HP also has a 17.3-inch model of the Envy, which is designed as a desktop replacement but its wider and larger screen also ensures this is an eye-catching new model if you have the money (and space). For creatives, both versions of the HP Envy come with the new HP Palette suite that enables you to easily link up a second device – such as a drawing tablet.
In the hand the new HP Envy 16 feels light and easy to handle, the large screen and vibrant screen impresses and its camera and AI tech is something I never realised I needed until now – if you work remotely this could really help your meetings run smoothly.
HP’s Dragonfly Chromebook is the best thing I've seen in a long time. Seriously, even in a room with the Envy 16 and the ZBook Studio I still found myself heading back to this ChromeOS laptop. The Dragonfly Chromebook is expected this summer for $1,149 / £1,400, so it's not cheap, but what do you get and why am I impressed?
For starters the base model of this ChromeOS laptop comes with a Core i3-1215U, 8GB of memory, 128GB of storage, and a QHD+ touch display – meaning it can be flipped to a tablet or used as a laptop. That i3 can be upgraded to a 12th Gen Intel processor, too. It also comes with the world’s first haptic touchpad on a Chromebook – which is a thing I never realised I needed – as well as the option for a screen that can hit an impressive 1,000 nits of brightness.
Whichever way you use it this is a light laptop and comes with a pen stylus so it's art work ready. It's tactile and lovely to hold, and that screen impresses. I regularly use my ageing Google Pixelbook for creating digital art – however Google still needs to get more high-end apps on its store to match the power of new laptops such as the Dragonfly. If ChromeOS can bring more apps to make use of this laptop, Chromebooks could really be something in 2022.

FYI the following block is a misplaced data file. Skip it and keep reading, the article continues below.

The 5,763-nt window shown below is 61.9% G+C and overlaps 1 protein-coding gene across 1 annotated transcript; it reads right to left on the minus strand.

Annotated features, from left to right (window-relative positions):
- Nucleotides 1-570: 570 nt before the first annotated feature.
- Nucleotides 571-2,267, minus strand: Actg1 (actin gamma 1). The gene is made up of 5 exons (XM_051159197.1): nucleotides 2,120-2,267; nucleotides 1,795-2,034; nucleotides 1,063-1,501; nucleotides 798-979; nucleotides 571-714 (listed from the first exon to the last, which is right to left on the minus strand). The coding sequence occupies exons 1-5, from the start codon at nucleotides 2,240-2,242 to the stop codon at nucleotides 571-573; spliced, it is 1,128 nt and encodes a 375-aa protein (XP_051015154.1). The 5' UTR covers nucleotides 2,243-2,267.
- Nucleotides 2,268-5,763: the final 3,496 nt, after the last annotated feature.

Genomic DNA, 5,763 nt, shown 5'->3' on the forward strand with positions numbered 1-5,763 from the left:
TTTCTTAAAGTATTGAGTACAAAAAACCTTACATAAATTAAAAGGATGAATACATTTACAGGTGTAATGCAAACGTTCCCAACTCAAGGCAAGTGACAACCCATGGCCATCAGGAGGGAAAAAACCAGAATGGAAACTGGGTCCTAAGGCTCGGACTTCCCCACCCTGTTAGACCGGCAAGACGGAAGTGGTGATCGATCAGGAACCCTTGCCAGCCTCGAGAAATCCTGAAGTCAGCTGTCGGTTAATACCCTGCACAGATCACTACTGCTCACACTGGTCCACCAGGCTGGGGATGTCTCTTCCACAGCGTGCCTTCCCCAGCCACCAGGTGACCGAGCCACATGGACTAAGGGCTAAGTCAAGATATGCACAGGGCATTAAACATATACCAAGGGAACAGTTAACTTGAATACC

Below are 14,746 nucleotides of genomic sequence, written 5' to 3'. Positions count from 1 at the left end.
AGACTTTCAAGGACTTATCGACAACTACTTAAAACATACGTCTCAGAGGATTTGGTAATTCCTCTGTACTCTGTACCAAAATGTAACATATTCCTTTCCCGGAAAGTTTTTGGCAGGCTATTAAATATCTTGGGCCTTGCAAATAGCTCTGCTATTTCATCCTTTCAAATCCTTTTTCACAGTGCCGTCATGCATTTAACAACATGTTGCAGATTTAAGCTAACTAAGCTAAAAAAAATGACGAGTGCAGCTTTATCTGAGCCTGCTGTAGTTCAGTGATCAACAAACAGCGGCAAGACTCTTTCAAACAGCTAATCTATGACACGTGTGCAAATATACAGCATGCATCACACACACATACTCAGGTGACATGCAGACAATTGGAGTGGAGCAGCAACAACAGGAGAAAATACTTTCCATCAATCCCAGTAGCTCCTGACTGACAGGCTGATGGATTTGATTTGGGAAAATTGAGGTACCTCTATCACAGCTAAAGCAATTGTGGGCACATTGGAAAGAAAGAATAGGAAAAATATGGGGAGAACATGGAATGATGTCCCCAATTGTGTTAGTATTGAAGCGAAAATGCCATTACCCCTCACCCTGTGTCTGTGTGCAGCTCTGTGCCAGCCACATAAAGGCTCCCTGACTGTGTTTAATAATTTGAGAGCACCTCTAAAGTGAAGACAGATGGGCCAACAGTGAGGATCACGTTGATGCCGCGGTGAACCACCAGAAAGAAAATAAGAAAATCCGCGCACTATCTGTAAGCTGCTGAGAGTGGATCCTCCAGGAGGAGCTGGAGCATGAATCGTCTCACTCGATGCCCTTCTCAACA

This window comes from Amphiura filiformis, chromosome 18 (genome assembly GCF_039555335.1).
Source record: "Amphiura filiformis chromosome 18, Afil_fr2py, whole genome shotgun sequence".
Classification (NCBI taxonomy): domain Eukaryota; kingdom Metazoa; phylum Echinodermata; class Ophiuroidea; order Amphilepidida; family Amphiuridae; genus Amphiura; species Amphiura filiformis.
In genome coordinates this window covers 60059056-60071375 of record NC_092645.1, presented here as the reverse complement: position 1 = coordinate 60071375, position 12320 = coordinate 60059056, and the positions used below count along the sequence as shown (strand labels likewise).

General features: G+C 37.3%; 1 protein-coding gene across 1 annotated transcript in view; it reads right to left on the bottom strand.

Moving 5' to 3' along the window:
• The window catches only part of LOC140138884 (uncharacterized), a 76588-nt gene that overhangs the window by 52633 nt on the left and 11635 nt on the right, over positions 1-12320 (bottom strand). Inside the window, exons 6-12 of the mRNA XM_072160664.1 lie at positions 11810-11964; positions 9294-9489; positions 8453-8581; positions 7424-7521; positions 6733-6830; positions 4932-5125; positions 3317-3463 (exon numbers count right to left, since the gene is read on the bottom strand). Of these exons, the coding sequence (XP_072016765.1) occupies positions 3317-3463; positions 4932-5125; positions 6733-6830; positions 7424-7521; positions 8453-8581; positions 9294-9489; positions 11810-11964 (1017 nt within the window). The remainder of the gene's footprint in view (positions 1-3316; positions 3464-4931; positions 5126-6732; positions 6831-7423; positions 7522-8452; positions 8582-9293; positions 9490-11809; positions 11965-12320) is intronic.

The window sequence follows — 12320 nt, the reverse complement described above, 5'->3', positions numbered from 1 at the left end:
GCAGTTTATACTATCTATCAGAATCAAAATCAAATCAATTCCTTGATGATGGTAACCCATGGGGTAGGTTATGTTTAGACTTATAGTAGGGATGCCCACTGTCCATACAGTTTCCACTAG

The new HP Z2 mini G9 Workstation looks like a traditional rack-mounted tower PC or indeed an Apple Mac Mini and is being pitched as the ideal high-end solution for creatives, art workers, video editors and designers. Inside are a choice of either Intel vPro 7 or even the newer K-Series processors; a Nvidia RTX A2000 graphics card can handle any task. For added performance, choose the K-Series Multiple HP Z2 mini G9's that can be linked up and stacked to give you even more power.
These small black boxes are a neat 8.3 x 8.6 x 2.7-inch in size, in my demo HP says the devices have been used in some data centres for cheaper storage and server solutions. This little box of tricks can support up to eight displays and features USB, DP, HDMI, VGA and Thunderbolt ports. Security comes from HP's own Wolf Pro Security.
In my hands-on there is something very functional and work-like about the HP Z2 mini G9. Unlike a Mac Mini or even the Acer ConceptD series this little workstation lacks style. But it more than has the power under the hood to do all the heavy image and video lifting you'll want. If you're looking for power and style, then the new HP ZBook series is the laptop you need (above).